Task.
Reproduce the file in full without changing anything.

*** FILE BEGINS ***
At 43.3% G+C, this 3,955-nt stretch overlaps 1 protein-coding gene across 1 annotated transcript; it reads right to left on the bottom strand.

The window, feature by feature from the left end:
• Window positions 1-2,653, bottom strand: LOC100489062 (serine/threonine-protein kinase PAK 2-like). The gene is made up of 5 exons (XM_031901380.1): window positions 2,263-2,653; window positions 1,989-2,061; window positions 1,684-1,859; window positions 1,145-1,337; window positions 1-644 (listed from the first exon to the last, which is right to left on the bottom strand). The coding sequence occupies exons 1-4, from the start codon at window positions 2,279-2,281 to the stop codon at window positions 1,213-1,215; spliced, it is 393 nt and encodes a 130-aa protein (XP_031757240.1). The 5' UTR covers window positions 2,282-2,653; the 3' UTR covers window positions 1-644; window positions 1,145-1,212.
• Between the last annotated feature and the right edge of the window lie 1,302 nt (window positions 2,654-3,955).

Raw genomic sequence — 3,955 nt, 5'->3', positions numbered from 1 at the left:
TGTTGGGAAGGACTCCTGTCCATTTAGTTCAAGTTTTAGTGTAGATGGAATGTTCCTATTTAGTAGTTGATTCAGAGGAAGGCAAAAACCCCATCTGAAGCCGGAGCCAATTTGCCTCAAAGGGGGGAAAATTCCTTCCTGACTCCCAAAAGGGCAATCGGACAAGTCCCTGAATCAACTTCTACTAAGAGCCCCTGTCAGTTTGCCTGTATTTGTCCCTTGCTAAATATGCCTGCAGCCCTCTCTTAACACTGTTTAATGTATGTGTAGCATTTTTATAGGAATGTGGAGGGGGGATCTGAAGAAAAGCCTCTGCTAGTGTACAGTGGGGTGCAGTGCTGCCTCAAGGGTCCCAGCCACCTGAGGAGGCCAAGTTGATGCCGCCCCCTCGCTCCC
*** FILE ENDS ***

At 43.3% G+C, this 3,955-nt stretch overlaps 1 protein-coding gene across 1 annotated transcript; it reads right to left on the bottom strand.

The window, feature by feature from the left end:
• Window positions 1-2,653, bottom strand: LOC100489062 (serine/threonine-protein kinase PAK 2-like). The gene is made up of 5 exons (XM_031901380.1): window positions 2,263-2,653; window positions 1,989-2,061; window positions 1,684-1,859; window positions 1,145-1,337; window positions 1-644 (listed from the first exon to the last, which is right to left on the bottom strand). The coding sequence occupies exons 1-4, from the start codon at window positions 2,279-2,281 to the stop codon at window positions 1,213-1,215; spliced, it is 393 nt and encodes a 130-aa protein (XP_031757240.1). The 5' UTR covers window positions 2,282-2,653; the 3' UTR covers window positions 1-644; window positions 1,145-1,212.
• Between the last annotated feature and the right edge of the window lie 1,302 nt (window positions 2,654-3,955).

Raw genomic sequence — 3,955 nt, 5'->3', positions numbered from 1 at the left:
TGTTGGGAAGGACTCCTGTCCATTTAGTTCAAGTTTTAGTGTAGATGGAATGTTCCTATTTAGTAGTTGATTCAGAGGAAGGCAAAAACCCCATCTGAAGCCGGAGCCAATTTGCCTCAAAGGGGGGAAAATTCCTTCCTGACTCCCAAAAGGGCAATCGGACAAGTCCCTGAATCAACTTCTACTAAGAGCCCCTGTCAGTTTGCCTGTATTTGTCCCTTGCTAAATATGCCTGCAGCCCTCTCTTAACACTGTTTAATGTATGTGTAGCATTTTTATAGGAATGTGGAGGGGGGATCTGAAGAAAAGCCTCTGCTAGTGTACAGTGGGGTGCAGTGCTGCCTCAAGGGTCCCAGCCACCTGAGGAGGCCAAGTTGATGCCGCCCCCTCGCTCCC